Thursday, May 12, 2016

2016 Reads - #33 - 44

Oh, hi, it's time to blog books. While I usually blog in fours, I got behind (again), so I'm kicking this part of the blog off with a 3-for-1 deal!

Local Knowledge was a book I had in the queue for awhile. If I'm being honest, I wanted the drama it had to be bigger and flashier, but alas, it is wasn't. (Translation: I was hoping for a Lifetime movie in book form.)

Good to Great is a book that gets referenced a lot at work, and while I've read a crazy amount of business and leadership books I've somehow not actually read this one. So, I did. I really liked it, and I could see the appeal for utilizing this so much. I was definitely a fan, and I've started thinking about how to integrate the principles.

Day After Night is historical fiction story about women in a British internment camp during World War II. Each woman has a very different background and path, and their stories also all intersect. This was really good - At the same time, I had to own that this was never going to be The Red Tent which is just a masterpiece of masterpieces.

Love That Boy was an Advance Reader's Copy I received (thanks, Shelf Awareness). This is a story of a journalist who chronicles the presidents who is also the father of a son with Asperger's. The father and son take a road trip to various presidential libraries, and along the way, they learn a lot about each other paralleling with a tale of the father each president was. It was really intriguing and beautiful, and I learned a lot. I think it's an awesome read for fathers, people who geek out about presidents (i.e. me) and anyone else who just likes a well-written book.

Quitter is phenomenal. It's Jon Acuff who I LOVE. It's a really good book about not wasting time doing what you don't enjoy, and instead figuring out who you want to do and how to do it. It's a wonderful book to reflect on life and career.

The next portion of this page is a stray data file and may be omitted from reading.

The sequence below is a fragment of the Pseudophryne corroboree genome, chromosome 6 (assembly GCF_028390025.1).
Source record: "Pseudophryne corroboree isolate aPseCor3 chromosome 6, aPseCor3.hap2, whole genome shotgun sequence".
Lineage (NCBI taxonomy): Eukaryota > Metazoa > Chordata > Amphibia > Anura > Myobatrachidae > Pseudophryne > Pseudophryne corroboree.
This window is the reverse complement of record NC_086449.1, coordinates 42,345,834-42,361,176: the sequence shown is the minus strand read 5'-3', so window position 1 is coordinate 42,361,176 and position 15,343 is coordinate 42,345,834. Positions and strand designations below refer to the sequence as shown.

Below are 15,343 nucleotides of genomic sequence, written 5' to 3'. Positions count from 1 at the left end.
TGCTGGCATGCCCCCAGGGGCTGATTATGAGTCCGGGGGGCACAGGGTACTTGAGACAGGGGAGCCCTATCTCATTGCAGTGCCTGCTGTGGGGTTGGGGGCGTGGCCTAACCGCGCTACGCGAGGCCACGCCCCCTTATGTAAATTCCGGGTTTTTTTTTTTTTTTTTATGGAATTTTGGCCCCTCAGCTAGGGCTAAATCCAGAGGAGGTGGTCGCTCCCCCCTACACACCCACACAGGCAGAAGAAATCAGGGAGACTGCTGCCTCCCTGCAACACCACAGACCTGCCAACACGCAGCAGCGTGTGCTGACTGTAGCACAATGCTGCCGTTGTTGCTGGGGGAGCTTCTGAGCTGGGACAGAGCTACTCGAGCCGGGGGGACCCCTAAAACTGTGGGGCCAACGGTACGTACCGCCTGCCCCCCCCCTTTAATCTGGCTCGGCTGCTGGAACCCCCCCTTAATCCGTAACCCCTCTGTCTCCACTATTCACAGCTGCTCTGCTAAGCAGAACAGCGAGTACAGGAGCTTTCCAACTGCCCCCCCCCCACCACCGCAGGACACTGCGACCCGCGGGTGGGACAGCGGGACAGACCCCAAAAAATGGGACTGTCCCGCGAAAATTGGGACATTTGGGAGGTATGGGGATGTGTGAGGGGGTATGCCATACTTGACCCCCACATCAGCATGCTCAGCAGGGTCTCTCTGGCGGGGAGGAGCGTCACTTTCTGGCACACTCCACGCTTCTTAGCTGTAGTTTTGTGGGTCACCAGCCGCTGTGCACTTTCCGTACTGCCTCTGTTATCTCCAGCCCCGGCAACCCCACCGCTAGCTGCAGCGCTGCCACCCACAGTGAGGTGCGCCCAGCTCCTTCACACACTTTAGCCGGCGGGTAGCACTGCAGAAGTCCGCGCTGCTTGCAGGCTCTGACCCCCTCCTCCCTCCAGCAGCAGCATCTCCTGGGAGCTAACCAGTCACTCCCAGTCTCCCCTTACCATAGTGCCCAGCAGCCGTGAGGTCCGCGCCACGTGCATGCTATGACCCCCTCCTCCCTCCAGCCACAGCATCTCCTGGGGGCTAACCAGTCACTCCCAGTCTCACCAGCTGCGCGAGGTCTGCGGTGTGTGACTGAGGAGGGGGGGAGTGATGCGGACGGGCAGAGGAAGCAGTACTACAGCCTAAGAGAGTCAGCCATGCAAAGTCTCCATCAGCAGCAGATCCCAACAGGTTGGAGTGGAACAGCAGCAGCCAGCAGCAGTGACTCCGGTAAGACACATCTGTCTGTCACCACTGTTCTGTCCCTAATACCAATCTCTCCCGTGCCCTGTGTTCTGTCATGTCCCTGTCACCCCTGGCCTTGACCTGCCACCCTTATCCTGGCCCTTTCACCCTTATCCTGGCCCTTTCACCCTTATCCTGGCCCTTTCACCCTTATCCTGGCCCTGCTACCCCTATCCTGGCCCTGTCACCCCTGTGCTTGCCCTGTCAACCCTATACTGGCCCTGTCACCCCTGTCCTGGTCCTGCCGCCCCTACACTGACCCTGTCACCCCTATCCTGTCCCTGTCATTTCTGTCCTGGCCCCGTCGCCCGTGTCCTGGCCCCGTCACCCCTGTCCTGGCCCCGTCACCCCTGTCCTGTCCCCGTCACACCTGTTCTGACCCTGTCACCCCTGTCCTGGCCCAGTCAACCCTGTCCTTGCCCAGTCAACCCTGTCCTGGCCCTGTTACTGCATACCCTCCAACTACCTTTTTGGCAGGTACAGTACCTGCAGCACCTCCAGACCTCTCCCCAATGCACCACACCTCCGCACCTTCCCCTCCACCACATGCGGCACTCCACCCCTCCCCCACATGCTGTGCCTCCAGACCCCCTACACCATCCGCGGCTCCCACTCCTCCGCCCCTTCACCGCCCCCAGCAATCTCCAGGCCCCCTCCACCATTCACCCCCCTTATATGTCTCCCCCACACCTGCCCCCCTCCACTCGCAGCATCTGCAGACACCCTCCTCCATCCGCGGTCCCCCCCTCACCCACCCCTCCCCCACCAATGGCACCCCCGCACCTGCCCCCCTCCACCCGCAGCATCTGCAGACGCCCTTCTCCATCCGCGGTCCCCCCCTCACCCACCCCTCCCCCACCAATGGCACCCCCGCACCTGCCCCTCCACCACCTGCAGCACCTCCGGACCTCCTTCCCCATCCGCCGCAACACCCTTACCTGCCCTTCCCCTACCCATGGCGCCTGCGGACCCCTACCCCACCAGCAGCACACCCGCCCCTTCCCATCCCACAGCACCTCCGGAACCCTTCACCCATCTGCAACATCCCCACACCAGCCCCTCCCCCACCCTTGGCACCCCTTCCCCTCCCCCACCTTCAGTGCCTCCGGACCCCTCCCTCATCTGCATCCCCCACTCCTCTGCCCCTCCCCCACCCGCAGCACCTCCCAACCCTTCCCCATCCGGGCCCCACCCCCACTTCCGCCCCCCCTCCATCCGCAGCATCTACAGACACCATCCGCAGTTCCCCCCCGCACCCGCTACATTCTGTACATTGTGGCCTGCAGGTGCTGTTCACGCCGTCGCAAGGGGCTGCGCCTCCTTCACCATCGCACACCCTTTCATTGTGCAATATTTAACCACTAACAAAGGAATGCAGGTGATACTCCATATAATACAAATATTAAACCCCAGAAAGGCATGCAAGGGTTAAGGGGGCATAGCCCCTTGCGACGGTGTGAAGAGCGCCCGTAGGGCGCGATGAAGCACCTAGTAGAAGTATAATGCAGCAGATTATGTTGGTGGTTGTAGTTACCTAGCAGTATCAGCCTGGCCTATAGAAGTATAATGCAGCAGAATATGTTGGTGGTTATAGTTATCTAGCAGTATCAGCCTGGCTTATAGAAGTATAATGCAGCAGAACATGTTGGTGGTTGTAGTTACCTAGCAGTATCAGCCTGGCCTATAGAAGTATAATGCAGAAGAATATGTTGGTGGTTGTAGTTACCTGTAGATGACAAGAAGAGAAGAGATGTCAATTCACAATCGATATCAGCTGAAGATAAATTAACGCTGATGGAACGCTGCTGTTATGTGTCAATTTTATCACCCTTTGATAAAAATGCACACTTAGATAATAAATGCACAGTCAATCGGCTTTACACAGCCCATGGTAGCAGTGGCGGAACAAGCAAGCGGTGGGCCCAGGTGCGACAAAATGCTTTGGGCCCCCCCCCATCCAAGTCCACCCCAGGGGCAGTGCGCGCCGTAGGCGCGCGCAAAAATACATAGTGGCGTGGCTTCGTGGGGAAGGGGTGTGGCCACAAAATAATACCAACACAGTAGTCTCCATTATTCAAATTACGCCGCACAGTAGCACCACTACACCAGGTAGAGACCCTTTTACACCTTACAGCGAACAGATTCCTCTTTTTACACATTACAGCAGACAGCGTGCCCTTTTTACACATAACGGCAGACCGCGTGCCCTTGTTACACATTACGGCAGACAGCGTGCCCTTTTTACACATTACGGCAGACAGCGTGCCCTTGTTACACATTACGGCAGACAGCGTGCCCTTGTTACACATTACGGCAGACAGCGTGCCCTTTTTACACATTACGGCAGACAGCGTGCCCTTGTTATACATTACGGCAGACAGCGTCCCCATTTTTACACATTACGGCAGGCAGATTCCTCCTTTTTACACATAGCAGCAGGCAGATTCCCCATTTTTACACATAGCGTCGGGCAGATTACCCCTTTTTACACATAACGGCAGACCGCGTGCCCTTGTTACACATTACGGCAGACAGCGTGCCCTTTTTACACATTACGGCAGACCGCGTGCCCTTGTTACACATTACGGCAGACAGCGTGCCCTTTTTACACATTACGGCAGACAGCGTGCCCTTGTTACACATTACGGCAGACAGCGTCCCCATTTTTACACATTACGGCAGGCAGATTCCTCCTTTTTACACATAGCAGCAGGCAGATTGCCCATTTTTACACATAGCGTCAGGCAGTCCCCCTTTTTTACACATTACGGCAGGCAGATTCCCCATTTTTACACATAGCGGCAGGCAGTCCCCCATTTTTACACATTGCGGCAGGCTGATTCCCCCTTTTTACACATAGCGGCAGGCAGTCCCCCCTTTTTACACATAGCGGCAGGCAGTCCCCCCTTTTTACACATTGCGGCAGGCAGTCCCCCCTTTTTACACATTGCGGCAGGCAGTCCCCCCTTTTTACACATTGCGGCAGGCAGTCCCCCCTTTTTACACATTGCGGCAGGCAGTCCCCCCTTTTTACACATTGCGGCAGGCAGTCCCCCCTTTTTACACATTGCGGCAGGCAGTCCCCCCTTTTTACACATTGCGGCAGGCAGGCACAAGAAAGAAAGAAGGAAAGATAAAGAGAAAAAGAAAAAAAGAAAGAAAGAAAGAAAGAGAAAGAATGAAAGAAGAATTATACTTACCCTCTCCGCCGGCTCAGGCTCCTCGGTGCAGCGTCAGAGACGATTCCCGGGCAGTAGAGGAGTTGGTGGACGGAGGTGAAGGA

It's A Wonderful Lie is a book I LOVED in my twenties. I decided to reread it in my thirties to see how true it still rang. The best part was revisiting all the passages I'd tabbed and remembering why I'd picked each one. It was a fun visit back for the most part, and I even found some new passages I really liked. 

The Crown is the final book in the Selection series which I have been obsessed with since I read the first book. This is the sequel to The Heir which I read in a day, and because I needed to know how this ended, I read this in a day (also, I bought it on the day it came out). I had a way I wanted this to end, so part of the reason I breezed through this was I needed the assurance that this is what was going to happen. If you haven't checked out this series, you MUST.

Start is another Jon Acuff. Because I adored Quitter, I had high expectations. It's definitely worth the read as part of the Jon Acuff trilogy, and I found some good "nuggets" in here as I have in his other reads.

Six Years was another read from Harlan Coben. I rarely read mystery/thrillers, but when I do, it's always HC. I'd found this one at a recent random book sale. It was a good read that kept me guessing, but at the same time, it wasn't my favorite HC.

The Borrower wins the award for my favorite book cover of the year. It's a story of a small town librarian (in Hannibal, MO) and a boy who comes in regularly. It's a quirky story, and it was just beautifully written. 

The Weight of Blood is a story of two women (one present and one in the past) and how their stories intersect. It gave me that "Lifetime movie fix" I'd been craving, and the plot kept me guessing.

Escape was alright. Barbara Delinsky has been a reliable author for me, and this read was interesting enough. . . It'd be a good beach read if you need that sort of thing.